You’re listening to NeuroFrontiers on ReachMD. I’m Dr. Andrew Wilner, and I recently spoke with Dr. Jennifer Frontera, who’s a neurocritical care specialist and professor of neurology at the NYU Grossman School of Medicine. Here’s Dr. Frontera now, discussing her research on the neurologic symptoms that COVID-19 patients are facing today.
Yeah, so separately, with our NYU dataset, we have about 5,000 patients that we initially started looking at in the spring. About 14% of those had neurological events during their hospitalization. And we’ve continued to follow those patients longitudinally. So we did telephone interviews at six months, and we’re gearing up to do one-year telephone interviews where we’re asking things like looking at their functional status, their activities of daily living, whether they’ve been able to return to work if they were working prior to hospitalization. And then we’re also doing Neuro-QoL, PROMIS batteries, which are NIH-type measures of self-reported health status for looking at things like sleep, fatigue, anxiety, and depression, and we’re doing a telephone MoCA measure of objective cognitive function, to try to get a sense of how these people are doing after six months. Do people still have deficits at that time frame, whether or not they have a neurologic complication during hospitalization? And so, we’re also going to hopefully be looking at the trajectory of recovery, from six months to one year, to see how long it takes for folks to really improve, after hospitalization, and we have seen some prolonged symptoms in certain proportion of patients.
We also did a citizen survey, which was basically indexed to match the demographics of the U.S. population. We had about 1,000 patients in that survey, but just to look at the prevalence of some of the symptoms reported in long-haul or long-COVID syndrome amongst the general population – because, of course, there’s a concern that even folks without COVID-19 may have symptoms of anxiety, depression, fatigue, sleep issues, brain fog, etc. that are related to pandemic-related stressors, be that economic, social or other. So to really get a handle on how much is COVID-related versus pandemic-related, we wanted to look at kind of a citizen survey in the general population.
I’m also working with our Alzheimer’s disease center. We’ve been looking at some blood markers that are common to dementia and Alzheimer’s patients. We’re looking at those in COVID patients to see what the correlation is with folks that develop brain fog or cognitive abnormalities after hospitalization. So, I think we’ll have a little bit more information and that might give us a little bit of insight into neuropathology or what’s happening with this brain fog that seems to be the most debilitating, and one of the most common symptoms amongst those who are feeling that they have long COVID or prolonged COVID symptoms.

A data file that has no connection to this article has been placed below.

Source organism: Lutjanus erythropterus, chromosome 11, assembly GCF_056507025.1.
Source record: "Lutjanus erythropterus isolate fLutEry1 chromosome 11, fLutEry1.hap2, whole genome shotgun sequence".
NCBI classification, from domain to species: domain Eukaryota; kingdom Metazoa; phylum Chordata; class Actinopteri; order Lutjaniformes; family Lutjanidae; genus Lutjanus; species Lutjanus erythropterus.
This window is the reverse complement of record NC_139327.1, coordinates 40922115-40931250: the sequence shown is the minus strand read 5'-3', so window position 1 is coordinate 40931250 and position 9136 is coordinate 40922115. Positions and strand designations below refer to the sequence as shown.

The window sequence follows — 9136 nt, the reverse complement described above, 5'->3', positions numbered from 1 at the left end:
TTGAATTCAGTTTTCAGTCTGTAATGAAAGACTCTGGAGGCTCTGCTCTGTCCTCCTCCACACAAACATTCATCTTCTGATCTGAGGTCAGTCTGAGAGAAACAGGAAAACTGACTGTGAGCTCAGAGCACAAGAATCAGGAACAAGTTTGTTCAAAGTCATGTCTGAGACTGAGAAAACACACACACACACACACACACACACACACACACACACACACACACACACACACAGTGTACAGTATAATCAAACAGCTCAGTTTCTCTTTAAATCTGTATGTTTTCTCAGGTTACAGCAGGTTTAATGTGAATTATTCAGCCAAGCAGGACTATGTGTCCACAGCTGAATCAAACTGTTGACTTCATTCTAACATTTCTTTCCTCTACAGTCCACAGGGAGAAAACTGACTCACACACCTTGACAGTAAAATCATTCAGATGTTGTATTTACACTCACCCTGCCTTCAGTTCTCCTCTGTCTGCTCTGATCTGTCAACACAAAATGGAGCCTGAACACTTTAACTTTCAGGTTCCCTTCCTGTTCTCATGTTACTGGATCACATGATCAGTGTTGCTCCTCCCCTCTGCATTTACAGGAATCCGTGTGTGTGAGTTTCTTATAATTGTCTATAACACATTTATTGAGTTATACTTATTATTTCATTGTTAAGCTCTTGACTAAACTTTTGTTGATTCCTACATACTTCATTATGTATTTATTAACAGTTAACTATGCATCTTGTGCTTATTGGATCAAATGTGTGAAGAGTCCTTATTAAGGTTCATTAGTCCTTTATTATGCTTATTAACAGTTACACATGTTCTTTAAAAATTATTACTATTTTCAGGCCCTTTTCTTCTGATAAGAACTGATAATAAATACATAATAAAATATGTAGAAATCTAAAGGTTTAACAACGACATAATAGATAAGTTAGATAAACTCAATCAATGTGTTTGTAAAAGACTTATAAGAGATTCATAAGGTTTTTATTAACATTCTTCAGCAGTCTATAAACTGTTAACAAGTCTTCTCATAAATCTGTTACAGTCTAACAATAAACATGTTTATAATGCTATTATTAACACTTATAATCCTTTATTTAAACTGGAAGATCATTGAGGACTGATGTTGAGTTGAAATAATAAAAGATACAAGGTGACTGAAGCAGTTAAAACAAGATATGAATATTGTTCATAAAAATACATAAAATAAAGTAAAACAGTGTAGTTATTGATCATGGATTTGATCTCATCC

I mean that’s a really knotty problem, but it’s a really important one to sort out. Are you gonna send these patients to the psychiatrist, you know, for their depression treatment? Or do we need to develop a medical treatment to reverse whatever injury is occurring or both. So, this is really great to try and get this sorted out. Very ambitious project, it seems to me.
And I know we had discussed in the past how much of what we’re seeing in these patients is due to direct neurotropic effects of the virus, or direct viral invasion versus secondary effects of COVID or sequelae of COVID, so namely, hypoxia, renal failure with uremia, or the coagulopathy, or endothelial small vessel injury that we believe to be related to COVID-19, but not directly from neuroinvasiveness, perhaps from the inflammatory response that follows SARS-CoV-2 infection. So, I think from our perspective, most of what we’ve observed thus far has been sequelae, or secondary effects of COVID. We in our cohort did not find any evidence of direct viral invasion, meningitis, or encephalitis, and I think a lot of the reports that are out there, talking about meningitis or encephalitis, maybe are not as rigorous as we would want them to be. We just published a review looking at CSF findings in COVID, which was very large, hundreds of papers included in that. And 5% of those had some PCR evidence of SARS-CoV-2 in the CSF. However, the cycle threshold was not reported in most of these papers, and then the two papers where it was reported it was a high cycle threshold, meaning that probably it was contamination from blood, either from a traumatic tap or, you know, a leaky blood-brain barrier with, entry of the viral particles through the blood-brain barrier, but not necessarily direct virulence. And then in terms of antibody production in the CSF of SARS-CoV-2, IGG or IGM or IGA, you know, the papers we’ve seen, there’s only been one paper that reported an elevated IGG synthetic rate intrathecally, but again, that’s not specific to SARS-CoV-2. That could be some other pathogen that is causing the elevated IGG synthetic rate. What you really want to see is an increased ratio of SARS-CoV-2 IGG, IGA, IGM in the CSF compared to the serum – drawn at the same time, done at the same dilution, looking at the same antibodied antigens, so same nucleocapsid antibodies, or same spike protein antibodies. And we have yet to see a paper demonstrating that in in a COVID patient. So, not to say that direct viral invasion definitively does not occur, but if it does occur, it’s pretty rare and the neuropathological data has not substantiated that this is a frequent event or that the virus itself is causing damage.
That was Dr. Jennifer Frontera, discussing her current research on the neurologic symptoms of COVID-19. For ReachMD, I’m Dr. Andrew Wilner, and to hear my full conversation with Dr. Frontera and to find other programs in our series, visit ReachMD.com/NeuroFrontiers, where you can be part of the Knowledge. Thanks for listening!